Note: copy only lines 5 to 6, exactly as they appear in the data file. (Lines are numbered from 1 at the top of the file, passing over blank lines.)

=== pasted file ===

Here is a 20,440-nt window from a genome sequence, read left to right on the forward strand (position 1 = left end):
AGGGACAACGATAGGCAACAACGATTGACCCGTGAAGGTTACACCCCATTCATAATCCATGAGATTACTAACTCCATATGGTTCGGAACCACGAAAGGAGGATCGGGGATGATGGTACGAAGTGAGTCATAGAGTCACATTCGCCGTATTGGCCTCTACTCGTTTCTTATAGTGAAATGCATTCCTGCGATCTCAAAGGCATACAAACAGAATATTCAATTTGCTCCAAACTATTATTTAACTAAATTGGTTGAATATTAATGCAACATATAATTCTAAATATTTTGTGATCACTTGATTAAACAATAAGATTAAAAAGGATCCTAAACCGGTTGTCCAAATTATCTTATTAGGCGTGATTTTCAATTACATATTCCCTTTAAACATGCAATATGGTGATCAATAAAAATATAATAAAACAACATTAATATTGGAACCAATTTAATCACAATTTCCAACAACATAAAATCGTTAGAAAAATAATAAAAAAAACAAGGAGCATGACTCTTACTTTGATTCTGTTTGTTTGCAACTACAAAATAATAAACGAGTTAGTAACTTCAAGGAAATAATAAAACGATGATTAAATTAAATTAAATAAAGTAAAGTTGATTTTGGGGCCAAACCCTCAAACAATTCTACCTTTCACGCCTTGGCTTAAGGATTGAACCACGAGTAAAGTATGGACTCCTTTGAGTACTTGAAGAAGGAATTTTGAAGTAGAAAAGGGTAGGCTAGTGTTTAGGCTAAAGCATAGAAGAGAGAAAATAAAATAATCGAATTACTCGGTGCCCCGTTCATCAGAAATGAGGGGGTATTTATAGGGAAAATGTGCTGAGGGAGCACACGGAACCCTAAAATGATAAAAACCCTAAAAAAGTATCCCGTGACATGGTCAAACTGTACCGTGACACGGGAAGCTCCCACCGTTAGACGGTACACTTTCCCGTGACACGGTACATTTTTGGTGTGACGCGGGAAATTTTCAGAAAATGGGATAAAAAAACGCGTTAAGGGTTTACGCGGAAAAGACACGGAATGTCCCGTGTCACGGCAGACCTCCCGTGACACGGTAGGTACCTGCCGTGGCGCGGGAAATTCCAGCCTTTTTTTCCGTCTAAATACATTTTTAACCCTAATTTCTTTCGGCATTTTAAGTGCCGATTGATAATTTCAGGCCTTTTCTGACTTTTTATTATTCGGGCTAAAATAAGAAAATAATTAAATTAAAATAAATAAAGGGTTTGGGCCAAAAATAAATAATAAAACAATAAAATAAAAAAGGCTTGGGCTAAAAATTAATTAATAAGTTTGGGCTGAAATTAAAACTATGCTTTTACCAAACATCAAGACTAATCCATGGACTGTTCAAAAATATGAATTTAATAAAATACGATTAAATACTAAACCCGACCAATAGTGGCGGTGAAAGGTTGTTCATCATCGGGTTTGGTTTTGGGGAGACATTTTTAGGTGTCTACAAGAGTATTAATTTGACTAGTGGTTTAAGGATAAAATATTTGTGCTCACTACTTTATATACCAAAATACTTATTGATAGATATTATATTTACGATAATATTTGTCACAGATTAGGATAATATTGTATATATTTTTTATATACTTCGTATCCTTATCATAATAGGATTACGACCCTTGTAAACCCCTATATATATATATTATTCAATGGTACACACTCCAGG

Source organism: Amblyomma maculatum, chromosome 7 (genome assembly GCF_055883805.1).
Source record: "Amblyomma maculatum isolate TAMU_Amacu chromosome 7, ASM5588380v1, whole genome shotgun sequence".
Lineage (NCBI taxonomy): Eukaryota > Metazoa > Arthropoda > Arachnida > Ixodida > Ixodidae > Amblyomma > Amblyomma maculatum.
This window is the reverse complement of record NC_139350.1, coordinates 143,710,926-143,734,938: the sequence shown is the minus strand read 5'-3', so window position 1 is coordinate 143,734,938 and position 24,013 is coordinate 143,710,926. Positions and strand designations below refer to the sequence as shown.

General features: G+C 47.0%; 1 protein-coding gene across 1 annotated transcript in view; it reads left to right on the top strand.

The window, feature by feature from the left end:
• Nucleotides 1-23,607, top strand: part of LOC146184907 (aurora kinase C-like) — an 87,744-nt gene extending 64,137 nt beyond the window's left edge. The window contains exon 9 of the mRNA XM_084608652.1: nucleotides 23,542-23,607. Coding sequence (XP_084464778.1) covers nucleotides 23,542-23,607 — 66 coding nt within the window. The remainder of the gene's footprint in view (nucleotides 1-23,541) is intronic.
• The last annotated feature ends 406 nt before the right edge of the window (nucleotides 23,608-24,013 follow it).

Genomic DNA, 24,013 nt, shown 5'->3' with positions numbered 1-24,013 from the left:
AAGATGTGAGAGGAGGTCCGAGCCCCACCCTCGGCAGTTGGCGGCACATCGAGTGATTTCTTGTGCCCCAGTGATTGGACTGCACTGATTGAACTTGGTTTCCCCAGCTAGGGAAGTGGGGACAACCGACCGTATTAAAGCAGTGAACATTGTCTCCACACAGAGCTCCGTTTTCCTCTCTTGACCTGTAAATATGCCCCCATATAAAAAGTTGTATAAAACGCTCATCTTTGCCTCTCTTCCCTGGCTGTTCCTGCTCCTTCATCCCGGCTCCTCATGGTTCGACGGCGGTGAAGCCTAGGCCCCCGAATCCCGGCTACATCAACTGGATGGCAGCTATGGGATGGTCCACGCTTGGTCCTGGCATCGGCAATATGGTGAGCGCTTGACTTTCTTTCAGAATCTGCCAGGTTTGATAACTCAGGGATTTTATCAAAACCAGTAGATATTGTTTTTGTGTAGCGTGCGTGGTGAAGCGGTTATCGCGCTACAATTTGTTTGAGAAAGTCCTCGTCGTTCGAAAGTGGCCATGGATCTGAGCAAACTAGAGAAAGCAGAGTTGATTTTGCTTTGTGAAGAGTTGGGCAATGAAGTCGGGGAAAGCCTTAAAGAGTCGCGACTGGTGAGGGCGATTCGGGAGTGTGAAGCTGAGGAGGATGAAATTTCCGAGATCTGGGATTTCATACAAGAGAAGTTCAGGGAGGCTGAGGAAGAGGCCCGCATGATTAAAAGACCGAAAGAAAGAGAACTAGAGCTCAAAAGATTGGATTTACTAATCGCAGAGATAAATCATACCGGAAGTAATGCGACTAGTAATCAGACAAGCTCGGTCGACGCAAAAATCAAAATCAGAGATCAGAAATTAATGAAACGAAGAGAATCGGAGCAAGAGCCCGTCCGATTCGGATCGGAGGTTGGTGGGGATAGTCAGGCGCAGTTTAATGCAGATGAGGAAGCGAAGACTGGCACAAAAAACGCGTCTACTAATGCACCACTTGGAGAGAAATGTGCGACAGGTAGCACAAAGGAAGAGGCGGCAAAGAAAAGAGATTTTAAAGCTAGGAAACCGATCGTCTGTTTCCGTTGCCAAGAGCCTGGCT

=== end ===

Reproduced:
Lineage (NCBI taxonomy): Eukaryota > Metazoa > Arthropoda > Arachnida > Ixodida > Ixodidae > Amblyomma > Amblyomma maculatum.
This window is the reverse complement of record NC_139350.1, coordinates 143,710,926-143,734,938: the sequence shown is the minus strand read 5'-3', so window position 1 is coordinate 143,734,938 and position 24,013 is coordinate 143,710,926. Positions and strand designations below refer to the sequence as shown.